Should E-Gaming Be Considered an Equivalent for Disabled Sport?

Before you start reading this blog, I just want to say that this was an article that I had in the County Down Spectator last week, and I have been given permission to publish it on here, to showcase more of the articles I’ve done.

THE Commonwealth Games will run from July 28th – August 8th in Birmingham, making it the fourth time that England has hosted the games. Having first been held in 1930, the Games has changed its name over the years, reflecting the change from Empire to Commonwealth.

Its format has also changed a lot as well, with 2002 marking the first year disabled sport was included.

But since the beginning of this year, there have been discussions around the possibility of E-sports being added into the Commonwealth Games — which has also been discussed as a possibility for other sporting tournaments as well, such as the Olympics.

I would like to add my voice into the debate, suggesting how it might be a good idea to consider adding the platform into disabled sports.

While there are many points around the debate concerning whether or not video games should be included in the Commonwealth Games, the one point people against it would make is that it isn’t actually a sport. However, for people like myself who are very severely disabled (I am paralysed from the neck down, meaning I can’t move anything other than my head) you could make a case for Para Sports in general to include them, if we consider how many disabled people could take part if the right technology was provided, but can’t at the minute because their disability is too high.

The UK has the biggest video game market in all of Europe (though let’s admit it, our relationship with Europe is set at the ‘it’s complicated’ status), and we are also the sixth-largest gaming market worldwide. In recent years, gaming has become an increasingly enjoyable pastime — especially for the 16-45 age bracket — and was known for being a big mental health helper throughout the pandemic, when we all had to find ways of communicating with each other through remote means.

AbleGaming has also become a massive phenomenon in the last few years — with releases such as the Xbox Adaptive Controller and the Hori Flex for the Nintendo Switch and PCs — meaning disabled people can now play games with their peers.

So how could all of these technological advances apply to disabled sport, and why would some argue that e-games should at least be considered as a way of including more disabled people?

There are 14.6 million disabled people in the UK, and although representation has got a lot better for disabled people across the media — thanks to the nearly 10 years since the 2012 Paralympics coverage — there are still problems that will need to be overcome by the gaming and disabled sports industry before any decision is made.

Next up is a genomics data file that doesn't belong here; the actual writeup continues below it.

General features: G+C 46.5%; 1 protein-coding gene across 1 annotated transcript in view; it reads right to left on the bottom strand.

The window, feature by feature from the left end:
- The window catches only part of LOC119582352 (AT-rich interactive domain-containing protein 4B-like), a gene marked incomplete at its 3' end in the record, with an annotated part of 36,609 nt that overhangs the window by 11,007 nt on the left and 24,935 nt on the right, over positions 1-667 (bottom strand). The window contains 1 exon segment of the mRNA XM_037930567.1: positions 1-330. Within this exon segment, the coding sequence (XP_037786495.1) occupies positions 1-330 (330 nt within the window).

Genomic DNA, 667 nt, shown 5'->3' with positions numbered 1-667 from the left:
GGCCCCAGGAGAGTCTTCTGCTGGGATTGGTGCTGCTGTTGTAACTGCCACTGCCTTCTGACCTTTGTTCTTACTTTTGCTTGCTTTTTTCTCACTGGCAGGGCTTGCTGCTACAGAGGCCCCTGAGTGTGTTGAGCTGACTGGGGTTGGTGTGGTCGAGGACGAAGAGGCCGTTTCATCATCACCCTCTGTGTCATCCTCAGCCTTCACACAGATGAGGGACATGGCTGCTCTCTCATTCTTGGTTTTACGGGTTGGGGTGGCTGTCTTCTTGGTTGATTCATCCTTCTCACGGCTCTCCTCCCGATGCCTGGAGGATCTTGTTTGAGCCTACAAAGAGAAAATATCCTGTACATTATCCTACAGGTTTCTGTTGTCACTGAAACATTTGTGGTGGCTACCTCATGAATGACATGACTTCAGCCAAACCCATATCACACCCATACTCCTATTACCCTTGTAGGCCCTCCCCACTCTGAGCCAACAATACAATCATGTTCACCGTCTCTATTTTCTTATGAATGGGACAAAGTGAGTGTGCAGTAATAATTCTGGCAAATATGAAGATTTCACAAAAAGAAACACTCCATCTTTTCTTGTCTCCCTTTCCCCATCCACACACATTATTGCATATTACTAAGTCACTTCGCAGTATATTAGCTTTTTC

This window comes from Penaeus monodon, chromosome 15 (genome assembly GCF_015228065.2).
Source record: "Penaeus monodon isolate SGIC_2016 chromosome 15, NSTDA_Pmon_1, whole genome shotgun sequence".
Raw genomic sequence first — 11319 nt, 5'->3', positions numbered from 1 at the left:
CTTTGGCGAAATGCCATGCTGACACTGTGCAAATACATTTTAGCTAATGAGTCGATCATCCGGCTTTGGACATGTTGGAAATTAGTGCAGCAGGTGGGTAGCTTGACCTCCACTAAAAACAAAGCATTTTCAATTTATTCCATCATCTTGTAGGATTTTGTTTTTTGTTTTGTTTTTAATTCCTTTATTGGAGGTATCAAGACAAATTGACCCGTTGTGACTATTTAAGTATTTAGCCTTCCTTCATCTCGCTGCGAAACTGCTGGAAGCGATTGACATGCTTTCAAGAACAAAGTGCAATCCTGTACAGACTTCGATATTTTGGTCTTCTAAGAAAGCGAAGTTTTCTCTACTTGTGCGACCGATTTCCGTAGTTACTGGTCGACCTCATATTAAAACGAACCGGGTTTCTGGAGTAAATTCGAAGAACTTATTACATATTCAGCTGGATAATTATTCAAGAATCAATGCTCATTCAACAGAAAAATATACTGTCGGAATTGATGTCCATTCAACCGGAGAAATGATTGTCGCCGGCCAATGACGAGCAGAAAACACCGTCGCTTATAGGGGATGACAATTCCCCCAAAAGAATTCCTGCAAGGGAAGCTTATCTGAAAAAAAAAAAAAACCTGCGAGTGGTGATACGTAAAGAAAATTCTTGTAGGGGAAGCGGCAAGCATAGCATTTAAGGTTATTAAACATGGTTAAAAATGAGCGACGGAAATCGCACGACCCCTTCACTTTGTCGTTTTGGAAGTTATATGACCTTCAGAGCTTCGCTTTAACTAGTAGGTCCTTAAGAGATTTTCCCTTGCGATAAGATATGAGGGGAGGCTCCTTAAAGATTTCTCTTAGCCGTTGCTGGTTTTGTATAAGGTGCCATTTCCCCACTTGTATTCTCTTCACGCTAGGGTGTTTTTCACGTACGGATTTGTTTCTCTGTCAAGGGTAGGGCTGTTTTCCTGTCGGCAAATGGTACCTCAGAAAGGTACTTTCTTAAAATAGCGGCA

One of the sports that this applies to is racing, but also the likes of wheelchair basketball, wheelchair football and wheelchair rugby, where the disabled person in question has to move around a lot. But what about disabled people with higher level disabilities — some who are unable to move their hands and legs, and others unable to breathe without the help of a ventilator and tracheotomy tube, which would raise a health risk for anyone who wanted to take part in the sport.

Electric / Powered wheelchair technology also isn’t fast enough, so disabled people taking part in any of these games would still be disadvantaged, without even adding in the fact that they might have to pull over every time their ventilator comes off, and might require their carers coming round with them.

There may, however, be a solution for more severely disabled people to take part in a version of disabled sports if the concept of e-gaming was adopted.

Yes, video game developers and designers would have to brainstorm ways to create games that let you play all the games that I’ve previously mentioned, and whether or not they should include options for what they can choose their avatar to be, even to the point of adding in accessories such as a tracheostomy tube and ventilator.

This would also apply to other sports such as wheelchair archery and others, where it wouldn’t realistically be safe enough for someone to fire an arrow using their mouth, but with the use of accessible technology and game design, there would be a way for people with higher level disabilities to take part in such a sport, even through the likes of touch screens and AI.

So overall, the technology does exist that will allow severely disabled people to get involved with the Commonwealth Games and other famous sporting tournaments, but there needs to be massive discussions about how things will be run as well. We’ll need to discuss how sporting tournaments find out if an actual person with a severe disability is behind an avatar, as well as ways that different disabilities are showcased in avatar form, and how this should translate to the actual sport.

But I wholeheartedly believe that if e-games are to be considered to be part of any sport in the near future, disabled sports are a good starting point, so that disabled people of even higher injuries can still feel like they are part of the wider superhuman message in sport that continues to go on.


One thought on “Should E-Gaming Be Considered an Equivalent for Disabled Sport?

  1. Such possibilities with all the technologies now available! I was saying yesterday I must see what there is available for a family member who loved to cycle and now can’t do any form of outside cycling. They can still use a foot pedal arrangement with assistance in their wheelchair. How much better that would be if they could virtually ride around outside areas!

    Liked by 1 person

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